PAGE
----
So, is Justice Sonia Sotomayor a lapsed or cultural Catholic? The facts seem to support that conclusion. Some readers may applaud this as a good thing. Such readers may see her Catholicism as an unwelcome limitation and praise her courage for setting herself free of such bondage. Well, there’s a name for people who say or whisper such things, it’s called a bigot. Intolerance comes in all forms, and when it’s directed at devout members of any faith, be it Catholic, Jewish, or Muslim, the bigotry is the same.

To run where the brave dare not go


The fourth and final line of this verse from the song The Impossible Dream asks that we take a look at what may be. What impact will this brilliant daughter of the poor and voiceless have on the nation? When President Obama called to tell her that he had decided to nominate her to the Supreme Court, he asked two things of her. The first was for her to accept the counsel of his advisors and in particular this meant Vice President Joe Biden since he had chaired every Supreme Court nomination hearing since 1987. The second request, that she keep in mind where she came from, that she remember her roots. As the story goes, she immediately replied that the second request was easy. Easy perhaps, though I suppose it depends on which roots one is talking about.  If it’s her Catholic roots, I submit to you that she has failed in her promise to President Obama.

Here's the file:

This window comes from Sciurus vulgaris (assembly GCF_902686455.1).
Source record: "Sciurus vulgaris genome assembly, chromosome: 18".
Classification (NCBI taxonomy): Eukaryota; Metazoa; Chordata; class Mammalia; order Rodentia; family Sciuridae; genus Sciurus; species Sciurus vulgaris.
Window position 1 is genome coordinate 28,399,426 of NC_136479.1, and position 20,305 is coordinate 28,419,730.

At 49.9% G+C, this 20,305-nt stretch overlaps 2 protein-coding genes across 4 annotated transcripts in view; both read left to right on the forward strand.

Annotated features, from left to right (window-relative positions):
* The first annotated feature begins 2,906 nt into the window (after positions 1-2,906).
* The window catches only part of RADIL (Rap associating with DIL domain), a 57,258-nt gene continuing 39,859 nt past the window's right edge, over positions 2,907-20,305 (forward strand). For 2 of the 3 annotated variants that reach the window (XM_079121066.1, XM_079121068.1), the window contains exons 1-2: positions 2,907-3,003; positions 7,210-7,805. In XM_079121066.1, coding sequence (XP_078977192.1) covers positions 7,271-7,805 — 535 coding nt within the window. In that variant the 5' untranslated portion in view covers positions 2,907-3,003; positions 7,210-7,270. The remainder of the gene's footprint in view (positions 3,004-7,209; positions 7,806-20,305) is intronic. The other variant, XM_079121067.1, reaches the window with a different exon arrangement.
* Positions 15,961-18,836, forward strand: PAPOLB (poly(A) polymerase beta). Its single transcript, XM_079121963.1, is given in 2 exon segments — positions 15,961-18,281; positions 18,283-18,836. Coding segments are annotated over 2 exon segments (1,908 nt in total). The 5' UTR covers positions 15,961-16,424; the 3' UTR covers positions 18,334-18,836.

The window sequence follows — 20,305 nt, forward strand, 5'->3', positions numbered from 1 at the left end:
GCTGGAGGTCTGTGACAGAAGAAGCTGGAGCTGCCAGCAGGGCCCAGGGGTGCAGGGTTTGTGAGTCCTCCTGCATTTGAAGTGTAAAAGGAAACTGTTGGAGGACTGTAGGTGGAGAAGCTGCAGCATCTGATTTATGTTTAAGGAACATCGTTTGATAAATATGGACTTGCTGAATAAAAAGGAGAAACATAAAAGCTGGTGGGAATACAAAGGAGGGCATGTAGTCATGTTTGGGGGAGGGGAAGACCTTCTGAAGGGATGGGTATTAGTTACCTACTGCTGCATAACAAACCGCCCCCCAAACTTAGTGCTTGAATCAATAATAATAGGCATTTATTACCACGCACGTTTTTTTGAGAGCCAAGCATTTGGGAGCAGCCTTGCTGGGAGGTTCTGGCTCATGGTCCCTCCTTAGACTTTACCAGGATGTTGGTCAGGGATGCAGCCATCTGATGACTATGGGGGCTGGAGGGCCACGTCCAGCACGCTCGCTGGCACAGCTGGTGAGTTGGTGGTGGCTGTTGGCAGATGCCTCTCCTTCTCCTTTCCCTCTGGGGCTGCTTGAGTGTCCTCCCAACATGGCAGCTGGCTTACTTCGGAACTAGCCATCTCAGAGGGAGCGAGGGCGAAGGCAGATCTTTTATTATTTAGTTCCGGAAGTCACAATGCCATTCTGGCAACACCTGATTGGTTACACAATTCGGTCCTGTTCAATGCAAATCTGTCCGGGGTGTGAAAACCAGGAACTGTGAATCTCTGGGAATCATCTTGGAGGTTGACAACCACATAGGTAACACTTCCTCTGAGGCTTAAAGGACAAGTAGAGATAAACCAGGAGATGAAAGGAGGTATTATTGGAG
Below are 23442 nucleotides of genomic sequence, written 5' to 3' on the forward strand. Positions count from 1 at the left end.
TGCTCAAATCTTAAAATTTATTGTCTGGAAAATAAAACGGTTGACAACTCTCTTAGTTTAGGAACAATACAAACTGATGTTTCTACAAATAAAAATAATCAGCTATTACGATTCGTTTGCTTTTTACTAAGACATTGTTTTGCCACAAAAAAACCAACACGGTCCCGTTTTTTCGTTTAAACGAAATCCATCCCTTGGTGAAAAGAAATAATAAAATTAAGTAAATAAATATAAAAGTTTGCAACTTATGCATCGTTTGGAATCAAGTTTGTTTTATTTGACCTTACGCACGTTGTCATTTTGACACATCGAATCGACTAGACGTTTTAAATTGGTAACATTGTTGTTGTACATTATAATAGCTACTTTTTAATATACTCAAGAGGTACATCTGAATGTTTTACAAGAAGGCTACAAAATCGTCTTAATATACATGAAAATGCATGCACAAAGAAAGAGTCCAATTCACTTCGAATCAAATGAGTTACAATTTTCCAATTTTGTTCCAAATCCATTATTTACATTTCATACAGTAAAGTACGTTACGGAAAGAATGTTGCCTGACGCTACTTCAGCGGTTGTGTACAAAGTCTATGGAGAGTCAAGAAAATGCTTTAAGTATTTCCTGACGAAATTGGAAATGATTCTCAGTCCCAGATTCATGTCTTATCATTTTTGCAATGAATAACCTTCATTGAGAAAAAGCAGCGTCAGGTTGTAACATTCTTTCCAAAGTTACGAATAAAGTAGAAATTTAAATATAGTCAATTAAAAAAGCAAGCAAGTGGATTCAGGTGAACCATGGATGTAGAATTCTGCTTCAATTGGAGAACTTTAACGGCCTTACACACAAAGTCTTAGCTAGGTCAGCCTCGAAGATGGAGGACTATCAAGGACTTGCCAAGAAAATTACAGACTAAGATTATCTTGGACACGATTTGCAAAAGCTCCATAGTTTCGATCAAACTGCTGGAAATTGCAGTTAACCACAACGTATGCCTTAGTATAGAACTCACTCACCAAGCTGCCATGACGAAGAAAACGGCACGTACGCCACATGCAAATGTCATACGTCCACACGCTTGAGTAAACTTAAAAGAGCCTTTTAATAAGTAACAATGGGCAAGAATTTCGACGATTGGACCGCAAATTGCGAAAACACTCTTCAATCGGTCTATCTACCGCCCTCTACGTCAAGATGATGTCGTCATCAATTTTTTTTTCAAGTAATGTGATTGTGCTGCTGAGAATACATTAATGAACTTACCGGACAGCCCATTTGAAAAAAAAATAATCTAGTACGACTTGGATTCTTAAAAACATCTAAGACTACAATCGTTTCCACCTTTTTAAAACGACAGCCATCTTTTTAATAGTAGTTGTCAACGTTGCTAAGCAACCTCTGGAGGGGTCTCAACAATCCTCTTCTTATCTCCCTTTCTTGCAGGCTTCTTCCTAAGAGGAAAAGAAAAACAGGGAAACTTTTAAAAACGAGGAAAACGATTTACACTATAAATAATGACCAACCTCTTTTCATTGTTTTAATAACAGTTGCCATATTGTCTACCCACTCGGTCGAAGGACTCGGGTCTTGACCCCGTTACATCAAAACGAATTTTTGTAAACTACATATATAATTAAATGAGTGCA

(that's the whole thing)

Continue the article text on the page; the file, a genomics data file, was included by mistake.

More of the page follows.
There’s an old adage that most people have heard at one time or another and it states, “Tell me who your friends are and I’ll tell you who you are.” Well, when NARAL Pro-Choice America endorsed Sonia Sotomayor for the Supreme Court it was making a very public statement that she was their kind of nominee.

In turn, she has been quite vocal about the importance of privacy rights (i.e. read the right to abortion), and her support of precedents which support those rights (i.e. Roe v. Wade). It is, perhaps, a magnificent example of irony, then, that on the very day that her confirmation hearings commenced, a woman by the name of Norma McCorvey (i.e. the actual Jane Roe in the Roe v. Wade trial) was arrested for disturbing the hearings. I quote her words, the words which she stated openly for all to hear and which got her arrested:

“I’m here to overturn Roe and defeat Sotomayor’s nomination to the Supreme Court. She’s unworthy of the position. She’s Catholic. She’s even unworthy of taking communion because of her pro-abortion stance.”